The Auschwitz Debate.
Yesterday (27 January) was Holocaust Memorial Day here in the UK. Sixty four years on from the day when Red Army arrived at the gates of the Auschwitz death camp to liberate the remaining inhabitants, a number of commemorative services were held across the country. There are fears however, that one of the best known and most widely visited Holocaust monuments may not survive as a testament for future generations. Auschwitz Birkenau, the Polish death camp built by the Nazis in 1941 as a leading part of their ‘final solution’ is facing a cash crisis, with site spokesman Pawel Sawicki estimating that around $100 million is needed to carry out essential conservation work if the site is to survive as a monument to the past:
Birkenau, the largest camp in the Auschwitz complex, where most of its estimated 1.1 million victims were murdered, was never designed to last long term and a little under seventy years of exposure to the elements (including a succession of harsh Polish winters) has left the surviving infastructure of the camp in a badly dilapidated condition. Sawicki warns that inability to secure the necessary funds to shore up the remaining buildings and establish a long term conservation strategy for the camp means it will be forced to close to the public in a few years time. This would be a big deal – listed as a UNESCO World Heritage Site since 1979, in 2008 alone 1.13million people from all around the world visited the Auschwitz complex.
These visitors generate little income however and between 1992-2008 the Polish government have funded 94% of the basic running costs of keeping Auschwitz and Auschwitz-Birkenau open to public visitors. Calls have now been raised for the international community to shoulder the bulk of the costs required to implement a long term conservation plan for the future of the site, with a spokesmen from the Polish Ministry of Culture and Heritage stating that every nation had ‘an inaliable duty’ to protect and conserve Auschwitz.
These recent disclosures have reignited the debate over the future of Auschwitz. While some agree that Auschwitz must be conserved for future generations, others feel that the site should be left to decay. The BBC published an interesting article which explored both sides of this argument (link provided below). In the piece, historian Robert Jan Van Pelt believes that once the last camp survivor dies Auschwitz should be left to crumble and be reclaimed by nature, while former Polish Foreign Minister (and former Auschwitz inmate) Wladyslaw Bartoszewski argues that the camp should be preserved to bear witness to the fate of its victims for future generations.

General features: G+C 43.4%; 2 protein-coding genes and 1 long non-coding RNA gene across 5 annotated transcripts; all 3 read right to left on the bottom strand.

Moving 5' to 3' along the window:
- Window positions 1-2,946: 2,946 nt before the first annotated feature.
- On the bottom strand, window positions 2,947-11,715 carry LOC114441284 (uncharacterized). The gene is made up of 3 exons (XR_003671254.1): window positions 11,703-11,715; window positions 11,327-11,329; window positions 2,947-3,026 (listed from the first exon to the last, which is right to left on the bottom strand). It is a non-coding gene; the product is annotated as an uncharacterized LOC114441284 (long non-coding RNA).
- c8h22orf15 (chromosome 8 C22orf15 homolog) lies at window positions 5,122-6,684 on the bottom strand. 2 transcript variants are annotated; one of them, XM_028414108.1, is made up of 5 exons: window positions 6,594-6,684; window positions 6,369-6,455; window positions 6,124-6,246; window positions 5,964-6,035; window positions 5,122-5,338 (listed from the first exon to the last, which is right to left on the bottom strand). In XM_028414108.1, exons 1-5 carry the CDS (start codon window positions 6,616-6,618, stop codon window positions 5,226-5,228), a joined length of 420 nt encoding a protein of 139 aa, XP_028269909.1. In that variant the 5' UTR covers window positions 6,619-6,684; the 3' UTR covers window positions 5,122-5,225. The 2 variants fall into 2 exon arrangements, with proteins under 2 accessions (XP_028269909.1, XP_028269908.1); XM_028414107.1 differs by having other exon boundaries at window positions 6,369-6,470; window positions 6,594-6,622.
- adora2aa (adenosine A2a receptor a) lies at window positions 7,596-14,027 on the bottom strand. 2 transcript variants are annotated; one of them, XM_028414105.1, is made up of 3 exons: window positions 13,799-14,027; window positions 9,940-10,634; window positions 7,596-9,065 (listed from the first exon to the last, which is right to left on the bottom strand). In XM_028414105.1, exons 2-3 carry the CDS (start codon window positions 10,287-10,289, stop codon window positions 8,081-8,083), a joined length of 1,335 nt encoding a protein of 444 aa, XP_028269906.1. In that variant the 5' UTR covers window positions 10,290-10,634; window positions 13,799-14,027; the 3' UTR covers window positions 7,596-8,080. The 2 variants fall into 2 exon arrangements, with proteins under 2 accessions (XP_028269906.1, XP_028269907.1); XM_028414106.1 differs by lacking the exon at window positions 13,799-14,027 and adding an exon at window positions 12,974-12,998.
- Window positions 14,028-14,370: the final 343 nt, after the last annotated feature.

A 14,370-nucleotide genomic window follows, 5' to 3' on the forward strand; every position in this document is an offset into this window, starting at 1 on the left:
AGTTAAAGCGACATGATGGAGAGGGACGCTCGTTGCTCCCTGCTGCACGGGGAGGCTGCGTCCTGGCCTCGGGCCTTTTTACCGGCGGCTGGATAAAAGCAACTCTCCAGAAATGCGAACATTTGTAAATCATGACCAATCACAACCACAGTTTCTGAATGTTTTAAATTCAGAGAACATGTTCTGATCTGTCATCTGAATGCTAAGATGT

You can read both opinions in full here:
This is an interesting debate, and one where I can see merit on both sides. I can certainly see the point Van Pelt is making when he states that ‘a visit to Auschwitz can teach little to those who were not actually there’, and that when the last survivor has gone the camp will simply be an echo of the past, filled with ‘memories of memories’. I completely agree that a present-day visitor to the Auschwitz complex can’t possibly come close to imagining what it was like to actually be there, but speaking as a historian who has previously visited the camp, it did make the holocaust feel more ‘real’ to me than any of the books I’ve read or the images I’ve seen. A visit to Auschwitz is a memorable, sobering experience, even for someone like me who has no personal connection to the camps, so I would have to agree with Bartoszewski when he says that ‘even after the people are gone, the stones will still cry out’.
So, assuming Auschwitz is to be saved, where should the money come from? Do the international community have a financial responsibility to ensure the site is preserved in the longer term? I would argue yes. Thanotourism will always be something of a grey area, and while the Polish tourist industry does undoubtably benefit from those travelling to visit Auschwitz, certainly it would be wrong to view the site as a tourist trap to profit from, a way of making money. There is a danger that this could happen if conservation funding is not forthcoming from outside Poland. But, for me at least, visiting Auschwitz did not have the same kind of ‘touristy feel’ as visiting the castle in Krakow, or the nearby salt mine in Wieliczka. It was an entirely different experience and one that I would hope is shared by most of the other visitors to the site each year.
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